“Turning individual knowledge into organizational knowledge is not a task for sissies.”

—Carla O’Dell, CEO, APQC

The term “knowledge management” (KM) conjures up all kinds of reactions and opinions, some pretty bad; perhaps you’ve heard a few of these:

 “Maybe we need it, but we’re not really sure what it is.”

 “We don’t need it; our people are already smart.”

“Yeah, we have some KM technology, I think.”

 “We’re not doing it till our competitors do it.”

“I got someone working on it, part time.”

 “Doesn’t look like training; not our job.”

 “Consultant or academic double talk.”

 “It’s just like training, isn’t it?”

 “This is something I.T. does.”

“Too daunting; impossible.”

“Been there, done that.”

 “Oh yeah, SharePoint.

“It doesn’t work.”

“Too expensive.”


Yes, knowledge management has had a difficult journey, hot one year and passé the next. People have been burned trying to make it work. They’ve come up against non-supportive leadership only to hear from those very same people that the organization’s intellectual capital is a mess and something needs to be done.

And there’s the rub—something does need to be done.

The problem is still with us

We work in organizations that live and die by their ability to leverage their collective “smarts.” But our inability to find the right information, right at the moment of need, costs us time and money. We stumble, reinvent the wheel, and miss insights, all because we can’t find the information we need, when we need it. Even when we can, we’re not always sure it’s accurate or complete. Our corporate intranets are in disarray and our people in the field run into productivity walls because they can’t get answers quickly and reliably enough.

So perhaps we’ve not done a stellar job with KM in the past. Maybe we bit off a little too much, tried half-baked technology solutions, or didn’t build a culture accepting of KM. But the problem has not gone away; instead, with more to know and less time to know it’s gotten worse.

Revisiting knowledge management

Time to revisit KM. This time, with a better understanding of what it is, and what it can and can’t do. This time, we’ll think big but start smaller. We’ll learn as we go along and we’ll be ready to scale when needed. We will embrace KM technology, not as the solution but rather as an enabler. And, most of all, we’ll bring users and stakeholders along with us, rather than shoving it down their organizational throats.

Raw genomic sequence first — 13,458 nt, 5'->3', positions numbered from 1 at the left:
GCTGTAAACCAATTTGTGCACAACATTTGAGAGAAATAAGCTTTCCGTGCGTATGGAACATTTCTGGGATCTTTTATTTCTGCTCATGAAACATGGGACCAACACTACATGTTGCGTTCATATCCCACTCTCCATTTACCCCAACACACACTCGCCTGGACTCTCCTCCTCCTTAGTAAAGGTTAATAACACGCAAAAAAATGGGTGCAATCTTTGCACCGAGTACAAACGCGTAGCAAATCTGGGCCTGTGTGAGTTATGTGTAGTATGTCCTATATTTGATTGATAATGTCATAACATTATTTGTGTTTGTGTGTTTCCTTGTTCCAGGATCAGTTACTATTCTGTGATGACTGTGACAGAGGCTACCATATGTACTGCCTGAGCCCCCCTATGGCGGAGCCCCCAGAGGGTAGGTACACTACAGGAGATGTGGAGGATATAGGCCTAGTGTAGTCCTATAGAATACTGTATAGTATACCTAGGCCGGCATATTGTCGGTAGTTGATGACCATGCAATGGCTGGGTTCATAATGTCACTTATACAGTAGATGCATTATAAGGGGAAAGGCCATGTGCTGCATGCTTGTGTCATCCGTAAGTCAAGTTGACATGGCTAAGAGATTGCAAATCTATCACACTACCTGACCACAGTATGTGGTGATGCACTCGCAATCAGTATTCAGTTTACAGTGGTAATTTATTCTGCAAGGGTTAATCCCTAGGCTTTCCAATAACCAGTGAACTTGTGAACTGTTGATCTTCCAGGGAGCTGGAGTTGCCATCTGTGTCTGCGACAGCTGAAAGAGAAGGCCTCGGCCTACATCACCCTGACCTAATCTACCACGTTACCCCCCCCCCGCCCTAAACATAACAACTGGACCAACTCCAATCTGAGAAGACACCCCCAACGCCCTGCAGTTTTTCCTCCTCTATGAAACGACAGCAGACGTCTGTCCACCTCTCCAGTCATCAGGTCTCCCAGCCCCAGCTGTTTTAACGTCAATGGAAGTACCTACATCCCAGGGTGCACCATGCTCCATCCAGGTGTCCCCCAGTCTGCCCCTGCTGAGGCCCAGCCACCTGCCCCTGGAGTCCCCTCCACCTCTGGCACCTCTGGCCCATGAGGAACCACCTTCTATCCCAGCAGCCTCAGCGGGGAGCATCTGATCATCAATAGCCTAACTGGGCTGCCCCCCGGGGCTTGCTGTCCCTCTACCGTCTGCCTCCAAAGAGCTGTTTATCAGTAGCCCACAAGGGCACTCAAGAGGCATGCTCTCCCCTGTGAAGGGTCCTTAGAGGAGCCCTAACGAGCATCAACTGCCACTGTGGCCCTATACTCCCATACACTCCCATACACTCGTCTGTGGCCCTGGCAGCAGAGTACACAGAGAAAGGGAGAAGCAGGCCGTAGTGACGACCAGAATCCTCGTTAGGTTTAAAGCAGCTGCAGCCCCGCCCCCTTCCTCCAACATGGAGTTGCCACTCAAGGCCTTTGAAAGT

It’s so easy, so tempting to simply take information and put it into courseware. Then load it into our LMS and declare victory. We’ve done this time and time again. Sometimes, it’s the right move, but more likely, it’s not enough. Our people need access to information and expertise, not just in structured courses but also in the context of their work—and workflow. Together, with the right training, we can go from knowledge chaos to effective knowledge management.

A new white paper

The eLearning Guild’s new white paper, Managing Organizational Knowledge, written by Steve Foreman and me, addresses this critical issue. It explores KM’s potential and what it means for organizational learning. It defines KM and distinguishes it from other training and learning approaches, including eLearning and performance support. It looks at differing perspectives of KM, including “top-down” and “social” approaches, and provides an overview of the key components and technologies of a typical KM system. The white paper highlights key KM project steps and evaluation strategies, and presents several case studies. Finally, it discusses KM’s future and what it means—for organizations and for learning.

Maybe this time, you won’t call it knowledge management. Content management, information management, content curation, knowledge sharing, and other terms can work. Whatever name you give it, KM makes relevant content readily available without interrupting the flow of work. It is a natural partner to performance support. Organizations can speed learning and increase workforce productivity through effective KM practices supported by technology. By implementing KM, you have another important component of a learning and performance ecosystem at your disposal.

Download the white paper, for free, here.